The SCOTUS ruling isn’t the only legal news gaining national attention today. This morning, the New York Times broke the highly anticipated story that Jon Corzine will finally get his day in court. Almost two years after the initial investigation into MF Global misappropriating $1 Billion of customers’ money – and a whole lot of yelling by our friend and customer advocate James Koutoulas , the CTFC is announcing its plans to file a civil lawsuit against the former MF Global CEO.
Here’s the juicy part: the CTFC is planning of filing the civil suit without an opportunity to settle.
Even though a MF Global trustee alleges the collapse of the firm was entirely Corzine’s fault, he might not face criminal charges. The New York Times explains why.
“After nearly two years of stitching together evidence, criminal investigators have concluded that porous risk controls at the firm, rather than fraud, allowed the customer money to disappear, according to the law enforcement officials with knowledge of the case.”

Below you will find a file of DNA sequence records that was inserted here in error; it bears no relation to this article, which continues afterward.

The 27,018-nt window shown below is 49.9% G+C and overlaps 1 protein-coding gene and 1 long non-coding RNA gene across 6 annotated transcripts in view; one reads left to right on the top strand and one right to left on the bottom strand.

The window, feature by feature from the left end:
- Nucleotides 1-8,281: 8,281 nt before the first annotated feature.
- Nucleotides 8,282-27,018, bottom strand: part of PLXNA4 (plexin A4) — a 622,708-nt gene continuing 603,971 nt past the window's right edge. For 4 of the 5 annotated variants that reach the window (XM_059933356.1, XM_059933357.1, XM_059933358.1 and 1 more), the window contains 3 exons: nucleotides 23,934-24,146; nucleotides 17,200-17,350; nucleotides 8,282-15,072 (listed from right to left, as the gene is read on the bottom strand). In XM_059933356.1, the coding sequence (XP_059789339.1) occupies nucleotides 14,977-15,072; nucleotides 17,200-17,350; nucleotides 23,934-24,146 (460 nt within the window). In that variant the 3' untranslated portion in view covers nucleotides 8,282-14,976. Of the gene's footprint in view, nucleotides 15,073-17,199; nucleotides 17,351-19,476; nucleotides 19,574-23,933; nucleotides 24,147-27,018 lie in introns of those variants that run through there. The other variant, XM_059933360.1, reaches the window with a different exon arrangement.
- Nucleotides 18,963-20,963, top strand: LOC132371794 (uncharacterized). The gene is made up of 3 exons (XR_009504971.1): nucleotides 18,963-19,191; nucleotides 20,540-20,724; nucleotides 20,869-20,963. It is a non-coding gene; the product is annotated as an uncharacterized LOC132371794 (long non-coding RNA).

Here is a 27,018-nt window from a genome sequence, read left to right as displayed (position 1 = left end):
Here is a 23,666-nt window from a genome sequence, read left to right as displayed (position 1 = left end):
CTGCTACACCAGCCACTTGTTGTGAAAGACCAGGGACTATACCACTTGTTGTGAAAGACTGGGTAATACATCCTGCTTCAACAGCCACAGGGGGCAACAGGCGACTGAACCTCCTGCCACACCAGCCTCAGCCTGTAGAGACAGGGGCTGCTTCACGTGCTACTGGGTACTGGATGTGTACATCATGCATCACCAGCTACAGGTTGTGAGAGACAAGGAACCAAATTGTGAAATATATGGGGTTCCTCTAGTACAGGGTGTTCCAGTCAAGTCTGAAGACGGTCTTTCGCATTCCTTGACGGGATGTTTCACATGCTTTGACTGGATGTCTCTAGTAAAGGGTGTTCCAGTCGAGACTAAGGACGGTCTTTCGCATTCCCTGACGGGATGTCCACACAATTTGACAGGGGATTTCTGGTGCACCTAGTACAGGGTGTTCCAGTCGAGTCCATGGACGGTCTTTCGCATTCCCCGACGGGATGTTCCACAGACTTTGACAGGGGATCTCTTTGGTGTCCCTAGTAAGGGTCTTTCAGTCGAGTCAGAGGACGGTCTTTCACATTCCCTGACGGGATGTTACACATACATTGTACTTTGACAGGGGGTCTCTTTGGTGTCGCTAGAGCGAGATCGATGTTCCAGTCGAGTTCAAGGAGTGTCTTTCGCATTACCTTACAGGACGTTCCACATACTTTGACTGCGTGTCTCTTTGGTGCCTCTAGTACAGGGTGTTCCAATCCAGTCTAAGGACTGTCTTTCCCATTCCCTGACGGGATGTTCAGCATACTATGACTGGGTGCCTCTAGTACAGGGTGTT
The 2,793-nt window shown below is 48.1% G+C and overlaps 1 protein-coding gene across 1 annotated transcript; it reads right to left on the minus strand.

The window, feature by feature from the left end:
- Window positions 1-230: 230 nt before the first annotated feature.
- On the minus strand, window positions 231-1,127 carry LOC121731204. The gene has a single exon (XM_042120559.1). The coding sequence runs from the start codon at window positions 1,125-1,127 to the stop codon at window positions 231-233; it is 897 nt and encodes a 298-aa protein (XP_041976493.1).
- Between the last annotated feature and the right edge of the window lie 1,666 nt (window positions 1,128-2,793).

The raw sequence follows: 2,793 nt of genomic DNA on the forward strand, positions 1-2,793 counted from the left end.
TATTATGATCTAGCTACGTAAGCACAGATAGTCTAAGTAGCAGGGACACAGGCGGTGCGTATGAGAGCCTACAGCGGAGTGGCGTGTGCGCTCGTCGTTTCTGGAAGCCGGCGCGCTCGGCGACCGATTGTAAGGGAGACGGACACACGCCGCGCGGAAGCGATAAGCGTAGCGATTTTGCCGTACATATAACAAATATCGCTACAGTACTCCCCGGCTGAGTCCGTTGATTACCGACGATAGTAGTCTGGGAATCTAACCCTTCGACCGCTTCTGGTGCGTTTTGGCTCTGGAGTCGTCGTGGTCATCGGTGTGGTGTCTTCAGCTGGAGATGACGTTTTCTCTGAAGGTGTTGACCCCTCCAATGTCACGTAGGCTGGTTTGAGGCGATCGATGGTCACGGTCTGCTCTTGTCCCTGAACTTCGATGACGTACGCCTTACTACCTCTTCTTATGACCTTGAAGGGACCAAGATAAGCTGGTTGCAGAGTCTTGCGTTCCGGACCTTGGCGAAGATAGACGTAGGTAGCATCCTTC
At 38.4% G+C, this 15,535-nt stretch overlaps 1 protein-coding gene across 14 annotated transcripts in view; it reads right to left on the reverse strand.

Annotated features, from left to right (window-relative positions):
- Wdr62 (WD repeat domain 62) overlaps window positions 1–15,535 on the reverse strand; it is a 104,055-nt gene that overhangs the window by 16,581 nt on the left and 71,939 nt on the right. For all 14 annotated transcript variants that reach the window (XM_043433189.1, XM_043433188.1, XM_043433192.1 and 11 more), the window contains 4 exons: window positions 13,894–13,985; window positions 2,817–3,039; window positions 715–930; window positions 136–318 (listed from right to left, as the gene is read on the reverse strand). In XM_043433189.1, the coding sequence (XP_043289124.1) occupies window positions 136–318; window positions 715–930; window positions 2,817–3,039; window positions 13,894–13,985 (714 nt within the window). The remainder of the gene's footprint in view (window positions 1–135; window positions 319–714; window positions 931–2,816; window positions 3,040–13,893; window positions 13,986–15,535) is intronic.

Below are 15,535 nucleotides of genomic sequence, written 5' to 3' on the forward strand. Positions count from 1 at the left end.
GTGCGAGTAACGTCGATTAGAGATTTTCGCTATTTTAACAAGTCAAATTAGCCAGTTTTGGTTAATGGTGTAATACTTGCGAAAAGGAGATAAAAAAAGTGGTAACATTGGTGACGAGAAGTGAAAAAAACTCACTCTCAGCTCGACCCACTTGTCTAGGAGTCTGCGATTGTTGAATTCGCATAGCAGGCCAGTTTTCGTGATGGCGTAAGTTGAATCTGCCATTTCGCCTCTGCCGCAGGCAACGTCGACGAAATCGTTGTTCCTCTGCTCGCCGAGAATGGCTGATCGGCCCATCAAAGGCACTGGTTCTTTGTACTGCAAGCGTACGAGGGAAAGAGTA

Even though there is evidence to believe that Corzine made a direct choice to use the customer money to make up for loses, Mr. Corzine’s spokesperson says Corzine was unaware that customer funds were used.
“During the difficult final week, Mr. Corzine was never informed, nor was he ever given reason to believe, that customer funds were at risk or were being used improperly. Justice would not be served if Mr. Corzine were to be blamed for alleged mistakes that were made without his knowledge.”
As for regulating Wall Street, this would be a new frontier for government regulators, as no employees from the Leman Brothers 2008 collapse faced any civil or criminal charges. However, we are stilling waiting to hear if any other executives from MF Global will face any charges.
If found liable, Corzine faces millions in fines, and a ban from trading commodities. There’s no word yet on how many charges he will be facing, so this court battle could last for decades. But with Corzine’s lawsuit coming weeks after the CFTC declared it’s suing the U.S. Bank over the PFG Fraud, there definitely seems to be a shift in the attitude of the commodities market regulator.
And for many in the industry – the feeling is one of ‘about time’. You see, it is hard to restore confidence in the system if nobody is held accountable. If it looks and feels like business as usual – real worries about the next Corzine or next US Bank – slosh around in people’s heads. If real people are fighting day in and day out for customer rights and fighting to hold those who infringe upon them accountable – a confidence in those people and the industry they are building/protecting starts to re-emerge.